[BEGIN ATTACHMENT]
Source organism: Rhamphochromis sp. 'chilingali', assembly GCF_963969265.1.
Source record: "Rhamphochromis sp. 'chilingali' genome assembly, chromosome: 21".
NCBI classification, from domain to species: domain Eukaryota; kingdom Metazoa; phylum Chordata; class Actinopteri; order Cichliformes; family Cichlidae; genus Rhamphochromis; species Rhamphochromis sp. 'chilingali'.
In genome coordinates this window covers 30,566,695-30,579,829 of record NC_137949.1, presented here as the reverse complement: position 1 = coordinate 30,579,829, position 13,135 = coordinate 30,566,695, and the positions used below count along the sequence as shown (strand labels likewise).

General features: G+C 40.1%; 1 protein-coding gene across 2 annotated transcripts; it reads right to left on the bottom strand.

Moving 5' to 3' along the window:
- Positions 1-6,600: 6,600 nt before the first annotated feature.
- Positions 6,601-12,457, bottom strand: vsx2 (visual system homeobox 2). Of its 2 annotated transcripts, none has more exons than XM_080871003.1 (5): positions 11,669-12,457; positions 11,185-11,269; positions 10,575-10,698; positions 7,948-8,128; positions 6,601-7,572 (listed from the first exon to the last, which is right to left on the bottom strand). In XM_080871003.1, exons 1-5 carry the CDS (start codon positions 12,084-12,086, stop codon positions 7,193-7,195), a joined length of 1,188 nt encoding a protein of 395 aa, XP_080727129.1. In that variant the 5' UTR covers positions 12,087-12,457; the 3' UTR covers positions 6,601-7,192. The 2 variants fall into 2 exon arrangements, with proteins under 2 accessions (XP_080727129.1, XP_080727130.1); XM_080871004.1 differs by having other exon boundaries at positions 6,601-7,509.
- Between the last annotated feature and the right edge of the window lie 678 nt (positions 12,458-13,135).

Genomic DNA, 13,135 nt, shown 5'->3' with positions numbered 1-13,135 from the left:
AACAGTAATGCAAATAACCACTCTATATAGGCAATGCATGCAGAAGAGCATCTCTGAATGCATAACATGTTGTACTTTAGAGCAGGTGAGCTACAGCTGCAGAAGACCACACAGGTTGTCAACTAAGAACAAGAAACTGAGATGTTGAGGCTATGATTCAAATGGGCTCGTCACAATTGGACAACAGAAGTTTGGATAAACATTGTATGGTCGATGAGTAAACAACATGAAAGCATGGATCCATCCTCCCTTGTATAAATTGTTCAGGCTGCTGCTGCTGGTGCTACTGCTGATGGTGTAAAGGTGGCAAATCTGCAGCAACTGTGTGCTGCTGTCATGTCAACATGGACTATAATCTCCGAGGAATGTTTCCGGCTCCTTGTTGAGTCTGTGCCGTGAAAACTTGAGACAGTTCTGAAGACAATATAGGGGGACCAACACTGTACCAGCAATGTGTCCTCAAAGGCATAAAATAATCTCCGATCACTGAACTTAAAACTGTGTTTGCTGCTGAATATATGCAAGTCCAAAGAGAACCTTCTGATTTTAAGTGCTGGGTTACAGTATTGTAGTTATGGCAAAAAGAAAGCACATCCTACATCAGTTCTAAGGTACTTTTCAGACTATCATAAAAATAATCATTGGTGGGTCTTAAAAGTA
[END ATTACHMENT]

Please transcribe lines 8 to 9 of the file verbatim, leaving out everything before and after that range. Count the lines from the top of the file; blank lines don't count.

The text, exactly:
- Positions 6,601-12,457, bottom strand: vsx2 (visual system homeobox 2). Of its 2 annotated transcripts, none has more exons than XM_080871003.1 (5): positions 11,669-12,457; positions 11,185-11,269; positions 10,575-10,698; positions 7,948-8,128; positions 6,601-7,572 (listed from the first exon to the last, which is right to left on the bottom strand). In XM_080871003.1, exons 1-5 carry the CDS (start codon positions 12,084-12,086, stop codon positions 7,193-7,195), a joined length of 1,188 nt encoding a protein of 395 aa, XP_080727129.1. In that variant the 5' UTR covers positions 12,087-12,457; the 3' UTR covers positions 6,601-7,192. The 2 variants fall into 2 exon arrangements, with proteins under 2 accessions (XP_080727129.1, XP_080727130.1); XM_080871004.1 differs by having other exon boundaries at positions 6,601-7,509.
- Between the last annotated feature and the right edge of the window lie 678 nt (positions 12,458-13,135).